Nerve injuries can be associated with excruciating pain.
Treatment of pain is vital to the overall treatment of the patient. A patient in pain will not have a meaningful functional recovery no matter what fancy treatment is done, even if motor function recovers. Pain trumps all!
First, recognize and acknowledge the pain. Track it over time using the pain diagram and questionnaire.
Local anesthetic blocks may help in diagnosis (e.g., successful injection of a discrete neuroma might make subsequent surgical treatment an option), and provide (temporary) alleviation of specific nerve branch pain.
Numerous other treatments are available, and referral to a specialist in pain management is often quite helpful as well.
Medications — a variety have been used; all have side-effects and risk-benefit ratio should be carefully discussed along with planned duration of treatment (some patients may require years of treatment):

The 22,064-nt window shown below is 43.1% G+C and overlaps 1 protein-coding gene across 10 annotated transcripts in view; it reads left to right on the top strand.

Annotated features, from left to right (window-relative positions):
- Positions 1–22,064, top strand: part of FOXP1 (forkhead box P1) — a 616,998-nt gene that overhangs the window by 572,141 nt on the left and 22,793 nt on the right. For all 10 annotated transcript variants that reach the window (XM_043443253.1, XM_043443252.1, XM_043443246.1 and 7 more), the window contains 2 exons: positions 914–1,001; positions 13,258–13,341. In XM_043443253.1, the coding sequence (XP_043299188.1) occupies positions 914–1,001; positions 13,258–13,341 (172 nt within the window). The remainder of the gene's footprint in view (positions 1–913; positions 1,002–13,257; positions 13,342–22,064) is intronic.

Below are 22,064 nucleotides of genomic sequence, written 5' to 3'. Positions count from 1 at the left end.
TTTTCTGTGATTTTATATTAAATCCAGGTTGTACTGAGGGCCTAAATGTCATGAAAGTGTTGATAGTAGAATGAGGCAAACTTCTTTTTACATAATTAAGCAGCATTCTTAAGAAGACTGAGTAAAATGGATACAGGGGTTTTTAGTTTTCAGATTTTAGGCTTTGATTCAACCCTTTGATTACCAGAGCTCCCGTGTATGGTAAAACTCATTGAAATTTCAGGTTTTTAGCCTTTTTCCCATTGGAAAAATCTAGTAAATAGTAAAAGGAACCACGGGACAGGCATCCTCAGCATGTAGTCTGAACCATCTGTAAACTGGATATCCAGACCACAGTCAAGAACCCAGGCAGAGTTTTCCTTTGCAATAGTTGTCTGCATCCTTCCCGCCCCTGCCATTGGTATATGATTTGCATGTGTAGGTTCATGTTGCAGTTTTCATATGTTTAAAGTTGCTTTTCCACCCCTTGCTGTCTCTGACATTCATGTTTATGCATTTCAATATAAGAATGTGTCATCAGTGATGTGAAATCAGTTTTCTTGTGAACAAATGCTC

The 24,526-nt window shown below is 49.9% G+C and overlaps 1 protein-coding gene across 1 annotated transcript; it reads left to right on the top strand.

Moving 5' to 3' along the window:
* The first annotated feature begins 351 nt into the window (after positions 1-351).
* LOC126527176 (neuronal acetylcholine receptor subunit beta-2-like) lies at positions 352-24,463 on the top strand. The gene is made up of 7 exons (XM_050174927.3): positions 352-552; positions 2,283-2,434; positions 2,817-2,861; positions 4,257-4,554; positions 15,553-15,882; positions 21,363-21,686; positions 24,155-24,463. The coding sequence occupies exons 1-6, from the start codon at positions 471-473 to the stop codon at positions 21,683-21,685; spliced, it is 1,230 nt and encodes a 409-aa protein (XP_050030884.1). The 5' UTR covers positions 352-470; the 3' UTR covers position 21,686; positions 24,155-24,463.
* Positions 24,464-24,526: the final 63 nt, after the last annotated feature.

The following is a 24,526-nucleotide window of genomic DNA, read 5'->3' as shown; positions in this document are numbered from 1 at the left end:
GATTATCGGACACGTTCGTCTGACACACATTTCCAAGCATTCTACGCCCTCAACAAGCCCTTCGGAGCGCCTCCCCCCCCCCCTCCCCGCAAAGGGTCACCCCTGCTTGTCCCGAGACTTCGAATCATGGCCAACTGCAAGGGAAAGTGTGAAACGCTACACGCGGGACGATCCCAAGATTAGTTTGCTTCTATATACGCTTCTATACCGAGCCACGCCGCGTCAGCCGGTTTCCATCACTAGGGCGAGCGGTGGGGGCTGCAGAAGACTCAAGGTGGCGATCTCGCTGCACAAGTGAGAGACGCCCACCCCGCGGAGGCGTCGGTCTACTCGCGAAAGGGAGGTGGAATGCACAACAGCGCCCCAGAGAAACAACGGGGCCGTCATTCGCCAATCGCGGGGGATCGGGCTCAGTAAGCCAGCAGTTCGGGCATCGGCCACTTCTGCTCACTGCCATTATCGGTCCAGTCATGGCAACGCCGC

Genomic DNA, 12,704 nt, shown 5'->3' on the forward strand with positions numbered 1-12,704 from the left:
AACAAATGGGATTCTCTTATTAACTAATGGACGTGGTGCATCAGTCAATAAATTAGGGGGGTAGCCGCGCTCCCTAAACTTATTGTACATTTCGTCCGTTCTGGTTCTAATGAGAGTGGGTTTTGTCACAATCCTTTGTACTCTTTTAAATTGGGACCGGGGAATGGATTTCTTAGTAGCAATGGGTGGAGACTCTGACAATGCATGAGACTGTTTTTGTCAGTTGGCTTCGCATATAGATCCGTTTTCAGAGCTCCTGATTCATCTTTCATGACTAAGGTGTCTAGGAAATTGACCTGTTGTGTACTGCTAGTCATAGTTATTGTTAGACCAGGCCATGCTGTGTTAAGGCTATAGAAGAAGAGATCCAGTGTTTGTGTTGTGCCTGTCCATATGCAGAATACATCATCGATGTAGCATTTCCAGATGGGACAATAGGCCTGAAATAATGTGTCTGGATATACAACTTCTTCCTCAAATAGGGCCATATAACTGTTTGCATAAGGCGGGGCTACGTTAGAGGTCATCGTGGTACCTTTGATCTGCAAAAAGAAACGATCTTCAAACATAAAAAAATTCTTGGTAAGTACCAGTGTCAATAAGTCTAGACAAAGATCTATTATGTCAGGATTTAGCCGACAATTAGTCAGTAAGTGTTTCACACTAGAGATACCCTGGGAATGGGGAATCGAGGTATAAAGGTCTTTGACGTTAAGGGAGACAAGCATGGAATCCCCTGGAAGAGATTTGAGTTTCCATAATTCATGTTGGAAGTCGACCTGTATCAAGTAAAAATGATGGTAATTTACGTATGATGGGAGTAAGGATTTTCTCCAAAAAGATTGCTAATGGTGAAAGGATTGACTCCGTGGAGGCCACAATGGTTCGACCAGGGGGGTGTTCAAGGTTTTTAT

- Sympatholytics such as clonidine
- Anti-inflammatory agents
- Antiepileptics such as gabapentin (300 mg po tid to start, up to 1200 mg po tid; must wean off slowly) and pregabalin (50 mg po tid or 75 mg po bid to start, up to 300 mg total daily; must wean off slowly)
- Antidepressants such as amitriptyline (25 mg po qhs; must wean off slowly)
- Our preferred agents are pregabalin and amitriptyline.
Other adjunct maneuvers:
- Sympathetic blocks
- Nerve stimulators
- Spinal cord stimulators — note that cervical-level dorsal column stimulators are tricky to place because of the movement in the cervical spine, and you will need to search a bit to find someone with success with this.
Physical therapy is a vital component of treatment:
- Desensitization is important.
- Stress loading is helpful in incipient/established chronic regional pain syndrome.
- Range of motion exercises can help prevent painful contracture